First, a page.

Skoolie Floor Plans

Skoolie Floor Plans That Everyone Will Love

Skoolie Floor Plans That Everyone Will Love

What is the most important decision when considering converting a school bus into a skoolie?  Many may argue it is the length, make, and model of the school bus itself.  Some may want you to believe it is the engine and transmission combination.  Others still will tell you it is the price and condition of the bus.  Skoolie Floor plans should be at the top of your list here.

For us, our biggest decision was the layout or floor plan of our skoolie.  We researched a ton of skoolie floor plans before we decided on our own layout.  The greatest feature of doing your own school bus conversion is designing it and making it your own!

We incorporated some really good ideas from some other skoolies we found on YouTube.  The thing we loved most about our skoolie is that we designed some unique features of our own!

How Much Room Will You Have?

One common question we hear a lot from those who are wanting to build their own skoolie, is “How much room do I have to work with?”

You have a dedicated amount of space between the entry door and the back panel of the rear door or engine cover.  No more, no less.

Depending on the size of the skoolie you purchase, the amount of square footage to build your custom skoolie will vary.  As a point of reference, here are the approximate square footage of a few different-sized skoolies.

Bus Size Length Width Square Footage

4 windows 20 ft           7.5 ft         150 Sq. Ft

7 windows 25 ft 7.5 ft 187.5 sq. ft

11 windows 32 ft 7.5 ft 240 sq. ft *

13 windows 40 ft 7.5 ft 300 sq. ft

These figures are taking into account that you have purchased a dog-nosed skoolie.  The exception above is the 11 window bus.  Those figures are based on a flat-nose skoolie which is what our bus was. 

Skoolie Floor Plans

So, as you can see, your area for build-out is indeed tiny!  Your tiny house on wheels, however, can be as custom, basic or elaborate as your skills and imagination can build.

Now, let’s briefly discuss some of the areas or items in your skoolie floor plan that are must-haves. 

The Must-Haves of a Skoolie Floor Plan

Before you even begin to lay down the subfloor in your new skoolie, you have to do some serious planning.  Trust us on this one.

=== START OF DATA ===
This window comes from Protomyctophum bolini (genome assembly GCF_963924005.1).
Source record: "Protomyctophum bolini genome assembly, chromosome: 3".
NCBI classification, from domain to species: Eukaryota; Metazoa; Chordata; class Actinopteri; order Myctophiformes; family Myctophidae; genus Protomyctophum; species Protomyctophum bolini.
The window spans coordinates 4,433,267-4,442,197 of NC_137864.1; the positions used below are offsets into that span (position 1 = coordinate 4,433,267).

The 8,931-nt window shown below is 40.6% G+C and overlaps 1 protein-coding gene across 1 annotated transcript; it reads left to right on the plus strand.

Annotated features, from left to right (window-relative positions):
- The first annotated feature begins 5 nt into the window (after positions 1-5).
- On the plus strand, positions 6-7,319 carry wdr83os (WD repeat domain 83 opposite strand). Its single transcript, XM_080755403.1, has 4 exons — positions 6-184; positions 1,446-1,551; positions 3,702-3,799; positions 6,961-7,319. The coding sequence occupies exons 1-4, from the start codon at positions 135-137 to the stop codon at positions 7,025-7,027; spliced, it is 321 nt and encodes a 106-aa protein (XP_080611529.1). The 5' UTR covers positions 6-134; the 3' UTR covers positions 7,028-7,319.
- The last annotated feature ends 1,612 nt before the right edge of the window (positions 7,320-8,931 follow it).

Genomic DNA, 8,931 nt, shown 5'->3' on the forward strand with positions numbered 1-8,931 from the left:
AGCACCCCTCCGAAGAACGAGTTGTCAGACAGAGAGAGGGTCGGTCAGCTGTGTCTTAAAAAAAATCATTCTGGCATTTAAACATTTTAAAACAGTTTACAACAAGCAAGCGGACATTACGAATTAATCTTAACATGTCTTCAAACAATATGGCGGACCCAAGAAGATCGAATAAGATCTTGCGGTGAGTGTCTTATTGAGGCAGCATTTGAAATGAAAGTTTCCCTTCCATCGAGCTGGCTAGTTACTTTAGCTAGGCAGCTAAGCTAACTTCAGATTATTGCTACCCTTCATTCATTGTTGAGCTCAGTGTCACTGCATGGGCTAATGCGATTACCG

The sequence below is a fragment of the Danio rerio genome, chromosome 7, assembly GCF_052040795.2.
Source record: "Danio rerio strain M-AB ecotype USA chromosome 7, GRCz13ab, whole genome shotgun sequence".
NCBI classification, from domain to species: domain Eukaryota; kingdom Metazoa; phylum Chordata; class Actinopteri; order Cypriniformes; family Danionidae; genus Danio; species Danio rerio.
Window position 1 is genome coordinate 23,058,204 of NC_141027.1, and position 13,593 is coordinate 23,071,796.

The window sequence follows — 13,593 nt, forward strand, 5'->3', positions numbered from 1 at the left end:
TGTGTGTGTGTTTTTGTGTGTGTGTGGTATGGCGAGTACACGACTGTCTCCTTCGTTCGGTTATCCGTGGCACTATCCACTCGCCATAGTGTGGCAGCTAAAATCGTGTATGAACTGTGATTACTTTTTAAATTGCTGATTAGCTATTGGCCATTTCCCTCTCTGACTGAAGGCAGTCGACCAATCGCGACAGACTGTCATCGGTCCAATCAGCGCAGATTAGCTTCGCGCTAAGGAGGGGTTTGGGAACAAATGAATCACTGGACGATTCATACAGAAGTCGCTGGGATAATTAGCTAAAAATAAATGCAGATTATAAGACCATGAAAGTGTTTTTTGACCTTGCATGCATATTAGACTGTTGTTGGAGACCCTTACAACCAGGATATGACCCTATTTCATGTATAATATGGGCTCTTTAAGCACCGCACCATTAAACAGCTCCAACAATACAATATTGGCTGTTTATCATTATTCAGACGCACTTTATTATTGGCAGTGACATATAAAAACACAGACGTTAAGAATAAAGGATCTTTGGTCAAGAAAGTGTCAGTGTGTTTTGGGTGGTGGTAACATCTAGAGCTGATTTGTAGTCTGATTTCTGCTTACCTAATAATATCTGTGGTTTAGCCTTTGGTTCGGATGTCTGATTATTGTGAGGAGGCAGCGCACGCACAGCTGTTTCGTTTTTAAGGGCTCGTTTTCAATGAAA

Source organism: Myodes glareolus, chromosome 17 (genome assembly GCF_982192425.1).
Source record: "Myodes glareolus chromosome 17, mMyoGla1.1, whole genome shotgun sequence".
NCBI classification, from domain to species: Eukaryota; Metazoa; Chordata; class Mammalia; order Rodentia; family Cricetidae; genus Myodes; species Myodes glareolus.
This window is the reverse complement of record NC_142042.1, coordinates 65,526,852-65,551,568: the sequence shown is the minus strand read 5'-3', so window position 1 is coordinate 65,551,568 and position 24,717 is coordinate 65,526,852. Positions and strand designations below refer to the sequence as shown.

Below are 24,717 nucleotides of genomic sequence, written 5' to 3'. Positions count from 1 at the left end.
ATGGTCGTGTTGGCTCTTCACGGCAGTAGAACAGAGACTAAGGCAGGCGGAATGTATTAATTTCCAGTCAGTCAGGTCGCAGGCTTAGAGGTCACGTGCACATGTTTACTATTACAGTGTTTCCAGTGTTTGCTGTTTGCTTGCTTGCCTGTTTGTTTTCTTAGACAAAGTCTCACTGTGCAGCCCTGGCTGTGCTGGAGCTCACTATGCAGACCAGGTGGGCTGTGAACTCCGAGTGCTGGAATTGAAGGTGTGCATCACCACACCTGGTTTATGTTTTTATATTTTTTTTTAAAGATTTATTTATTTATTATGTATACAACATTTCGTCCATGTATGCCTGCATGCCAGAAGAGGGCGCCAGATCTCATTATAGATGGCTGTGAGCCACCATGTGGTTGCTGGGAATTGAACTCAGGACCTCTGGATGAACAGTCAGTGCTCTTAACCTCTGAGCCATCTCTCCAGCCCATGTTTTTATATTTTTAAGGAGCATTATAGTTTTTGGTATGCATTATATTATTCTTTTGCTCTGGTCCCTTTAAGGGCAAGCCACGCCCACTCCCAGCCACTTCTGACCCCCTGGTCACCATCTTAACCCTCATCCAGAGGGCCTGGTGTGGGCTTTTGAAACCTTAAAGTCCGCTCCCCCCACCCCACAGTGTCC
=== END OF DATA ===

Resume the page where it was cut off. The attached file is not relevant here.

Going into a skoolie build without a detailed plan can make for some very frustrating workdays.  Not to mention, it can become costly when you have to “re=do” some of the work.  

Whether you are planning on living and traveling full time in your skoolie, or just using it as a weekend or occasional get-a-way camper, having the essential areas or “rooms” in your skoolie is essential for maximum enjoyment.

Here is a shortlist of the non-negotiable must-haves in your skoolie floor plan.

A Place to Sleep

Even if you are only planning on using your skoolie home for weekends or occasional trips, you have to have a place to recharge and get a good night’s sleep.  

Depending on your family and relationship dynamics, you can have as many beds as you need.  Also, you can have a king or smaller size bed inside your skoolie.

Considering most skoolies are 7.5’ wide, which is 90 inches, and a king-sized mattress is only 76 inches wide, it is possible to accommodate a king-sized mattress in your bus. 

We have seen some skoolies that have used the sofa as a bed as well.  This can be utilized as the main bed if you are a single traveler, or a spare bed for the occasional guest.  

Regardless of how many people are going to be traveling in your skoolie or where you decide to place the bed(s), you need a comfortable and dedicated place to sleep.  

A Place to Go To The Bathroom

Sometimes, you don’t know when the urge is going to hit you.  You may be driving down the road, miles from the closest exit and there are other travelers all around you.  

You can’t simply pull over and hop out of your skoolie and do the deed on the side of the road.  Unless, of course, you want to risk getting arrested for indecent exposure.

If you are parked on some BLM and there aren’t other campers anywhere around you, then no worries, pop a squat or whip it out anywhere and go go go.  

The thing is, when it’s time to go, you don’t want to hesitate or be stressed about safely and cordially going number 1 or number 2.  

Having a dedicated toilet in your skoolie is as important as having a bed, a place to store your food, and a driver’s seat.  It is one of the “must-haves” of a skoolie floor plan.